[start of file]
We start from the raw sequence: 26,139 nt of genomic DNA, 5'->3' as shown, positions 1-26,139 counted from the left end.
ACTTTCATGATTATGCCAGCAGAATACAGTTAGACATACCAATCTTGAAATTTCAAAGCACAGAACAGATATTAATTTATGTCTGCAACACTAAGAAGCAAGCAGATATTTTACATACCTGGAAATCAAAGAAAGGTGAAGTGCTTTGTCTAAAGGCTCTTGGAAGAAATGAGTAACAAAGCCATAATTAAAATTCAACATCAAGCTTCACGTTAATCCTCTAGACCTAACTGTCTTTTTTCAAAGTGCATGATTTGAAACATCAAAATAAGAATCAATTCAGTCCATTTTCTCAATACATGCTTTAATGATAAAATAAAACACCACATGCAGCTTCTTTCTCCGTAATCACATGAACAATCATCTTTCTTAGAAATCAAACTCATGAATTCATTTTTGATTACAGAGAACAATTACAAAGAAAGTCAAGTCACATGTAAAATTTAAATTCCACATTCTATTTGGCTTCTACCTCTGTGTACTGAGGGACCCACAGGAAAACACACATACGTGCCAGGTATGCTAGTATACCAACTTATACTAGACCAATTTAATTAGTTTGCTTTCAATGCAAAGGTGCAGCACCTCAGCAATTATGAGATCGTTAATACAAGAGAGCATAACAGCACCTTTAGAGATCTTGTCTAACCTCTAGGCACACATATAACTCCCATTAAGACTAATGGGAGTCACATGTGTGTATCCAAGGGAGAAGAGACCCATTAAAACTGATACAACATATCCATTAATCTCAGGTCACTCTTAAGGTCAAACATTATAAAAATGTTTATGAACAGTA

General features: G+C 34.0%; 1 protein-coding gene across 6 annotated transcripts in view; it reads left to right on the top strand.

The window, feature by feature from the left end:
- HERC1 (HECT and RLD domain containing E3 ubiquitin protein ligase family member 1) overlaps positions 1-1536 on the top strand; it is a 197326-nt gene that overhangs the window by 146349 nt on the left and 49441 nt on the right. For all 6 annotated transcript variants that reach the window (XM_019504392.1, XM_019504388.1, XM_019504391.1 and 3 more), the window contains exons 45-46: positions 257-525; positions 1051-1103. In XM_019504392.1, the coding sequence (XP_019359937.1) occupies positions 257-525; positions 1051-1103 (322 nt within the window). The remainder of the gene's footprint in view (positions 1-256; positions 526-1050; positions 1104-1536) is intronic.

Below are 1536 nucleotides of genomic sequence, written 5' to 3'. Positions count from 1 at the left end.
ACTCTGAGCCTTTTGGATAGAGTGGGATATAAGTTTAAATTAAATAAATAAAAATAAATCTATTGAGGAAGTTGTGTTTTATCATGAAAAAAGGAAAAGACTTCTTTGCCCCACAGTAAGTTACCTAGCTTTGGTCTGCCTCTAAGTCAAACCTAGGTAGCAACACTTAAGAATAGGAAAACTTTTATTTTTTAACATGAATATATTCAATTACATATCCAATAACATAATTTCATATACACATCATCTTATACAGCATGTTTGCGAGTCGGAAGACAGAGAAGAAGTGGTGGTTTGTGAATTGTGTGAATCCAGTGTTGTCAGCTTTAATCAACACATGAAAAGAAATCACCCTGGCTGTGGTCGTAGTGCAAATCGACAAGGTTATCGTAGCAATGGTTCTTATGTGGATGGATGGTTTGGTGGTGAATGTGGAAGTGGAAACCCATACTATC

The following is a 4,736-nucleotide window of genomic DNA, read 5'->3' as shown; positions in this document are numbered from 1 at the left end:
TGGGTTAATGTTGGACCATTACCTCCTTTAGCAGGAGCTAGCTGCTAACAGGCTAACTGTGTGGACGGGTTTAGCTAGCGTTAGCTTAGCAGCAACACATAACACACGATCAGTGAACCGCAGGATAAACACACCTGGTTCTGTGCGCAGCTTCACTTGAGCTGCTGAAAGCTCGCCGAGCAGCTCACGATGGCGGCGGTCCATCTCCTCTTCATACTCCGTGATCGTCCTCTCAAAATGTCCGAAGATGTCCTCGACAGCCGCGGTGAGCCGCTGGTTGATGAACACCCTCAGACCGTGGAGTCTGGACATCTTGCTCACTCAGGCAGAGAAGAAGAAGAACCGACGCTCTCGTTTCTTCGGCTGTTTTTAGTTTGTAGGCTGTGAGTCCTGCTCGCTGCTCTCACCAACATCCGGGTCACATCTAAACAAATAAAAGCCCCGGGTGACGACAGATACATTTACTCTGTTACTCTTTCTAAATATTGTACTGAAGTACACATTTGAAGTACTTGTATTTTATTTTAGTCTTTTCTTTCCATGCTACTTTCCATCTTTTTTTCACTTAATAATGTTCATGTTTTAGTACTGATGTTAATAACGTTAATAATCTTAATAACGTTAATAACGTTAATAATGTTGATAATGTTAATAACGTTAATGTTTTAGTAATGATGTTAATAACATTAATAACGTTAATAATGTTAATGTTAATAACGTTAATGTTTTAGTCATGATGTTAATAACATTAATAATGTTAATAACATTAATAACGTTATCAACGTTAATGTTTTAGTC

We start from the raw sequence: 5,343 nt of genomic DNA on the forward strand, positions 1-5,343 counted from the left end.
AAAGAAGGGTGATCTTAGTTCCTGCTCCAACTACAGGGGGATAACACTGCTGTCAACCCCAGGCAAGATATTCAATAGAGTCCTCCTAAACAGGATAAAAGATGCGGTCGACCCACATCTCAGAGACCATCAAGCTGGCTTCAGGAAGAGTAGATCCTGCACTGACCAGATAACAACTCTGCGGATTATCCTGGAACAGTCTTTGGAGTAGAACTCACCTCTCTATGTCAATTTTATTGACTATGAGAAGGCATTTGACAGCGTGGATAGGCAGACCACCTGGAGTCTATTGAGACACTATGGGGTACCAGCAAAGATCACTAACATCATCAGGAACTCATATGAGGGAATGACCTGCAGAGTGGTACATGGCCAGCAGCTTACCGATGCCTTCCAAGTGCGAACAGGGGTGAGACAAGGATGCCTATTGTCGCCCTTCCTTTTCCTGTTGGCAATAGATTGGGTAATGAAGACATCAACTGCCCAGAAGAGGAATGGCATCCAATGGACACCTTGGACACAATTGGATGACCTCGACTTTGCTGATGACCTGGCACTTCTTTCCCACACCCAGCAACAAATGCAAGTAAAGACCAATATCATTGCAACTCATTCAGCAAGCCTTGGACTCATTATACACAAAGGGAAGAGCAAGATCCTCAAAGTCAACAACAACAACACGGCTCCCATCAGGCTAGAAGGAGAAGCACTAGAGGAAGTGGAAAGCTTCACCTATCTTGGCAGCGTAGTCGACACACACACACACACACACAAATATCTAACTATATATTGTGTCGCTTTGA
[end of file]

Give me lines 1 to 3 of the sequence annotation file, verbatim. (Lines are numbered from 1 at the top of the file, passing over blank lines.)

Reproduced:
We start from the raw sequence: 26,139 nt of genomic DNA, 5'->3' as shown, positions 1-26,139 counted from the left end.
ACTTTCATGATTATGCCAGCAGAATACAGTTAGACATACCAATCTTGAAATTTCAAAGCACAGAACAGATATTAATTTATGTCTGCAACACTAAGAAGCAAGCAGATATTTTACATACCTGGAAATCAAAGAAAGGTGAAGTGCTTTGTCTAAAGGCTCTTGGAAGAAATGAGTAACAAAGCCATAATTAAAATTCAACATCAAGCTTCACGTTAATCCTCTAGACCTAACTGTCTTTTTTCAAAGTGCATGATTTGAAACATCAAAATAAGAATCAATTCAGTCCATTTTCTCAATACATGCTTTAATGATAAAATAAAACACCACATGCAGCTTCTTTCTCCGTAATCACATGAACAATCATCTTTCTTAGAAATCAAACTCATGAATTCATTTTTGATTACAGAGAACAATTACAAAGAAAGTCAAGTCACATGTAAAATTTAAATTCCACATTCTATTTGGCTTCTACCTCTGTGTACTGAGGGACCCACAGGAAAACACACATACGTGCCAGGTATGCTAGTATACCAACTTATACTAGACCAATTTAATTAGTTTGCTTTCAATGCAAAGGTGCAGCACCTCAGCAATTATGAGATCGTTAATACAAGAGAGCATAACAGCACCTTTAGAGATCTTGTCTAACCTCTAGGCACACATATAACTCCCATTAAGACTAATGGGAGTCACATGTGTGTATCCAAGGGAGAAGAGACCCATTAAAACTGATACAACATATCCATTAATCTCAGGTCACTCTTAAGGTCAAACATTATAAAAATGTTTATGAACAGTA

General features: G+C 34.0%; 1 protein-coding gene across 6 annotated transcripts in view; it reads left to right on the top strand.